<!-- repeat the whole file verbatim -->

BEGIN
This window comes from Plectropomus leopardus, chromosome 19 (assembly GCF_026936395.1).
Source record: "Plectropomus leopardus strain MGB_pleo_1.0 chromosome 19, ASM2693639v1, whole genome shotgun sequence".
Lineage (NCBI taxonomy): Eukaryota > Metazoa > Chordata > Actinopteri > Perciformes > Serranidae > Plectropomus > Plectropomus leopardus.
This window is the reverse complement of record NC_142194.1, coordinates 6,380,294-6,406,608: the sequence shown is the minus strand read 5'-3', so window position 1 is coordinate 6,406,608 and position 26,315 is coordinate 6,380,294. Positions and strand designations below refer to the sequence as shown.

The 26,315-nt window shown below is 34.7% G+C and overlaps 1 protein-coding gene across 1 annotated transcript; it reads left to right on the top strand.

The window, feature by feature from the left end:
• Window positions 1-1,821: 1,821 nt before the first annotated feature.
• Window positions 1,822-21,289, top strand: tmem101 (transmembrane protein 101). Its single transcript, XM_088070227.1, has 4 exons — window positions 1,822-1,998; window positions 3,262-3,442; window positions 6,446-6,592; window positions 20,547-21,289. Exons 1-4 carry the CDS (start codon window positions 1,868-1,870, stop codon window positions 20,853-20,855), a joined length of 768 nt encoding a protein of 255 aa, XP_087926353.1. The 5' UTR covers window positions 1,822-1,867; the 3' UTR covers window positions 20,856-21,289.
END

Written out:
This window comes from Plectropomus leopardus, chromosome 19 (assembly GCF_026936395.1).
Source record: "Plectropomus leopardus strain MGB_pleo_1.0 chromosome 19, ASM2693639v1, whole genome shotgun sequence".
Lineage (NCBI taxonomy): Eukaryota > Metazoa > Chordata > Actinopteri > Perciformes > Serranidae > Plectropomus > Plectropomus leopardus.
This window is the reverse complement of record NC_142194.1, coordinates 6,380,294-6,406,608: the sequence shown is the minus strand read 5'-3', so window position 1 is coordinate 6,406,608 and position 26,315 is coordinate 6,380,294. Positions and strand designations below refer to the sequence as shown.

The 26,315-nt window shown below is 34.7% G+C and overlaps 1 protein-coding gene across 1 annotated transcript; it reads left to right on the top strand.

The window, feature by feature from the left end:
• Window positions 1-1,821: 1,821 nt before the first annotated feature.
• Window positions 1,822-21,289, top strand: tmem101 (transmembrane protein 101). Its single transcript, XM_088070227.1, has 4 exons — window positions 1,822-1,998; window positions 3,262-3,442; window positions 6,446-6,592; window positions 20,547-21,289. Exons 1-4 carry the CDS (start codon window positions 1,868-1,870, stop codon window positions 20,853-20,855), a joined length of 768 nt encoding a protein of 255 aa, XP_087926353.1. The 5' UTR covers window positions 1,822-1,867; the 3' UTR covers window positions 20,856-21,289.